One Single Impression: The Stranger

Years ago
I sought the company
Of strangers

I traveled far and light
To listen to strangers,
Then walk away

I liked their stories
Liked listening
Without commitment
Without promises
Without need

One, an old Argentinian
Staying at a youth hostel
In Switzerland,
Tried to sell me a fur coat.

I played with him as he
Tried to play me.

Usted tiene una cara como una cura,
He said,
Drawing out each syllable
As if it were a kiss
I should desire.

I laughed
And let him go on
With his beautiful Spanish
Until I had enough:

No quiero esa cosa.
Gracias.


I laughed.
I knew
He and I played
Differently.
The coat was nothing new.

He stood with his
Merchandise:
Tu eres el flor del diablo.
He marched away

And let me fall
From grace.

Such things happen
Among strangers.

When I saw this week’s prompt, I went straight to my favorite resource, the Etymology Dictionary. When I searched “stranger,” the definition “guest, enemy” came up. So did “host (3),” meaning “body of Christ, consecrated bread.” Naturally, I had to look at the other definitions of host. I found the expected—a “person who receives guests”—and the less obvious “animal or plant having a parasite.” I was struck by the blend of kindness (guest), malice (enemy), mystery (body of Christ), and science (animal or plant with a parasite) in this. The definitions took me way beyond my personal definition of stranger as someone I don’t know.

So I struggled with this one until I decided to stick with what I knew and sprinkle it with a little kindness, malice, mystery, and science. The story of this poem is biographical. This was a moment in my life in the late 1980s when my favorite form of adventure was talking to strangers. I had the best of times.

Shortly after losing the attention of this strange Argentinian, I fell into conversation with a recently college graduated Californian boy whose goal in life was to start a fast food franchise that would sell healthy junk. His name was Stewart. He made me laugh, too.

One Single Impression

Comments

  1. I liked this one-so alive I felt I could see his face and your smiling eyes as well. You are very talented.

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  2. very creative piece of personal history...interesting way you presented it.

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  3. I only know Spanish words for numbers to 12 so I am sure I lost part in the language but I chuckled anyway with the parts I could understand.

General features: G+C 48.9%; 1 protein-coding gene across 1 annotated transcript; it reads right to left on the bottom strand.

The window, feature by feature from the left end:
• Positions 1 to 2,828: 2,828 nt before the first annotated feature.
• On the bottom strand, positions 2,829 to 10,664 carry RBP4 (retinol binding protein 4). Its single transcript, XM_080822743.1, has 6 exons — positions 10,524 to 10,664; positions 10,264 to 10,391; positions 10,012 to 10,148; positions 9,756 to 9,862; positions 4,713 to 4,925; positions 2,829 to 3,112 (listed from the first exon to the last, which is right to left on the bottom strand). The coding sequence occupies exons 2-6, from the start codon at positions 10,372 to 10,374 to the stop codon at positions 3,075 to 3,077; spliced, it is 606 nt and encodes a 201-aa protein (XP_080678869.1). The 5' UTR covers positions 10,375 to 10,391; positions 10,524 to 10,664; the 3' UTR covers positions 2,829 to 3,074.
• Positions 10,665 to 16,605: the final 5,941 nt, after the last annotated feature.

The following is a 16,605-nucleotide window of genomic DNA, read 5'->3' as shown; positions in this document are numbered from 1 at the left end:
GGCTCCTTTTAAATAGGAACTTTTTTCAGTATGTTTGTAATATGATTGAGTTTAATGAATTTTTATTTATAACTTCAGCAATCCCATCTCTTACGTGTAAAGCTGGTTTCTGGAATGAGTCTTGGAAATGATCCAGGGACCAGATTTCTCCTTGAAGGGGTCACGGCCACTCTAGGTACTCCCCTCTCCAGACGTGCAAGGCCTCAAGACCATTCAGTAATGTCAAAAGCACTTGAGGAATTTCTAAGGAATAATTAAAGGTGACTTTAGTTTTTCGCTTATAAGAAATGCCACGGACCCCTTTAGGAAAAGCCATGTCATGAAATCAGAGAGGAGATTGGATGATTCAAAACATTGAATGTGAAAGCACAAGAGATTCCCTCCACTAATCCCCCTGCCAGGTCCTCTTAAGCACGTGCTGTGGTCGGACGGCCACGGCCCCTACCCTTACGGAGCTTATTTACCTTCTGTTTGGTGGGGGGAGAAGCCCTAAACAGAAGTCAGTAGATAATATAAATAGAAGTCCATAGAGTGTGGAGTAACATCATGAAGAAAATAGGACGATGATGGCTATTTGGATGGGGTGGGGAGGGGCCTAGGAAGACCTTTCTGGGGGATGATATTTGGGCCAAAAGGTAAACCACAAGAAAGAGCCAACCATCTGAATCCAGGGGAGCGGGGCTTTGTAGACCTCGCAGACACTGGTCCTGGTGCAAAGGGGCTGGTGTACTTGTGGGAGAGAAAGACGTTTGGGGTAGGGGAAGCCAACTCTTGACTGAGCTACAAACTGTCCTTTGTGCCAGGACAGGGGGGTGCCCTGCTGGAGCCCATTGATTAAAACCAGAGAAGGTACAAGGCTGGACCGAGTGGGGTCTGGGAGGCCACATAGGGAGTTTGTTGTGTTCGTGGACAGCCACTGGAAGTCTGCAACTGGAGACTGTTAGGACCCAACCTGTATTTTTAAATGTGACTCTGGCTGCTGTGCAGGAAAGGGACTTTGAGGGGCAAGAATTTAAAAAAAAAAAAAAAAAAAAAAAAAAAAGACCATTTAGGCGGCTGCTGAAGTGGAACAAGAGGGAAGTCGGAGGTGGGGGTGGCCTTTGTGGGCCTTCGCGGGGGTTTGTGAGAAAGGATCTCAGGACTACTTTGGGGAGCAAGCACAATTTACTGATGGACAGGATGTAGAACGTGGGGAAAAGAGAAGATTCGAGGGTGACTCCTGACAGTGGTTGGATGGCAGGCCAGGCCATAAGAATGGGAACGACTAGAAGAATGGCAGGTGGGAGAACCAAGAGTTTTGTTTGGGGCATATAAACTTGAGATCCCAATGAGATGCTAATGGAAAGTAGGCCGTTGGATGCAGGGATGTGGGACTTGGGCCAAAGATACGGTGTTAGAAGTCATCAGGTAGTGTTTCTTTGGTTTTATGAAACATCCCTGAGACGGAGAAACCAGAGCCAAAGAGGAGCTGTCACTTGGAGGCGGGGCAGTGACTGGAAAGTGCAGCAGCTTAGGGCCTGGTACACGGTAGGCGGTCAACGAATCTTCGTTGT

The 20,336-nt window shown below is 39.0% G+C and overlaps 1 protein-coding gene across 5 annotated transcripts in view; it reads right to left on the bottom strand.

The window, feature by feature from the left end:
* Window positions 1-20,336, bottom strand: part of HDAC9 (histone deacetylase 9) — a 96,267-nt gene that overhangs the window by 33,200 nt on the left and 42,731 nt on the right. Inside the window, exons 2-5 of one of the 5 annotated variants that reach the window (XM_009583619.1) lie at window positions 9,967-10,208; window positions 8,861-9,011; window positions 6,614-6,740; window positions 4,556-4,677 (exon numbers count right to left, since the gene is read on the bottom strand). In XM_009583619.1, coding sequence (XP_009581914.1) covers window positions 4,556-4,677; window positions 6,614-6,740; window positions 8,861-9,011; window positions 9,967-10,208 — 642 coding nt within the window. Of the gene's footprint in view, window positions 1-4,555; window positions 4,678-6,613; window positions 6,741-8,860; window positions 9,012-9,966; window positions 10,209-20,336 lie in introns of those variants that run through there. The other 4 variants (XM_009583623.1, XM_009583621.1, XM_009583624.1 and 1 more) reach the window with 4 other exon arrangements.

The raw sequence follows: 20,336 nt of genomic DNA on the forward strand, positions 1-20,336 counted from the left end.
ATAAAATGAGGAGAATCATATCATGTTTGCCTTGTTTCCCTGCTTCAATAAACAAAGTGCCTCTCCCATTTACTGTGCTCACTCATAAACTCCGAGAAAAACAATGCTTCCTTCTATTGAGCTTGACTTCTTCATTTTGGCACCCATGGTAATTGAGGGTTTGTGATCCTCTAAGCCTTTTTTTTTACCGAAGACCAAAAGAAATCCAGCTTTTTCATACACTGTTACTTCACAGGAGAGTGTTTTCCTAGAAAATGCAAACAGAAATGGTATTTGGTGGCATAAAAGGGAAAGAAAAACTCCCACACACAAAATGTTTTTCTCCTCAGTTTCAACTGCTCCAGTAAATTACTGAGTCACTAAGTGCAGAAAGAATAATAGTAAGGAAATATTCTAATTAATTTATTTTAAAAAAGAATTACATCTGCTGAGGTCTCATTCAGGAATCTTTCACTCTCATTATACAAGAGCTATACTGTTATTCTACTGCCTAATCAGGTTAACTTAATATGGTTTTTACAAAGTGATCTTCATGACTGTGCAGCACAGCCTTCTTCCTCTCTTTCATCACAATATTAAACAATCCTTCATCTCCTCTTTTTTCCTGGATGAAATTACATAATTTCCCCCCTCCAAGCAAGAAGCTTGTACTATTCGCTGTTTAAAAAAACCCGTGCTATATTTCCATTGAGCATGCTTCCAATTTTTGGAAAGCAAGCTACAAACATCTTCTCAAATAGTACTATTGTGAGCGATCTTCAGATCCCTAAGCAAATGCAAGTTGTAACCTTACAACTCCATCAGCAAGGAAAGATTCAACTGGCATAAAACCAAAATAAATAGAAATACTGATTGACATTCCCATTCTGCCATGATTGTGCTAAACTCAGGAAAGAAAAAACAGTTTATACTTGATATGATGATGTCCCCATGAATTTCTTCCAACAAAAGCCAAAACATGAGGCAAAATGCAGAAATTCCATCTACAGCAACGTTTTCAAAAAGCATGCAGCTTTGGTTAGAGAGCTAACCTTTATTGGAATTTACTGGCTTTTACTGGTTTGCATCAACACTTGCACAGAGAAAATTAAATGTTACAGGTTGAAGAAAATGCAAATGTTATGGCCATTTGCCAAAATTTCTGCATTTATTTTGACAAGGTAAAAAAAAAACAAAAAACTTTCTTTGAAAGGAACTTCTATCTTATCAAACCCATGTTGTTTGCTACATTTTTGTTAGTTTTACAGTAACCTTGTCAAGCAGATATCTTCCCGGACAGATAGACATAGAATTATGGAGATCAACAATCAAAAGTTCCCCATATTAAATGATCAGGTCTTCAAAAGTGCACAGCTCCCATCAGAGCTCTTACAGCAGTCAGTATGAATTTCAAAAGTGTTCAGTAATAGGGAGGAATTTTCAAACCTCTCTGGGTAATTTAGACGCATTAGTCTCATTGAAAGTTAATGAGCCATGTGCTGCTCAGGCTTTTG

I would like to know more about your prompts for this meme if you could write me, I would appreciate it. You could just write it in a comment if you want and I could delete it frm comments after I read the info. Thanks!

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  4. Well he got the flower part right anyway. Hard to imagine you in a fur coat though. I guess he had more imagination than I do.

    I'm guessing -- correct me if I'm wrong of course -- that making you laugh isn't all that tough.

    And I DIG that about you.

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  5. And very similar to what we do in here...we take strangers and make them friends...very apt post!
    Sandi

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  6. you did a great job!!!

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  7. Beautiful poem and interesting the various meanings. Host as "body of Christ" in Italian is ostia, the round consecrated bread in the Holy Communion.

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  8. A lovely poem and found the definition of stranger mighty interesting!

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  9. Great autobiographical poem - and an incident fondly remembered.

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  10. Sandy: Very nicely written, I read it with much interest.

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  11. Intriguing story.

    Love the wordplay and how it fits your story's tone.

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  12. Such commitment. Excellent tale.

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  13. We are all strangers here enjoying food for thought served up by the hostess of words. A fun memory.

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  14. Ah.. beautifully done.. so charming, dreamy and breasy!! A memory that is relived through a certain wistful yearning... Brilliant!!

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  15. Ahhh...what a lovely post Sandy. I struggled with this prompt too. It's a goodie but I just couldn't finish anything I thought was worth posting.

    Hugs, G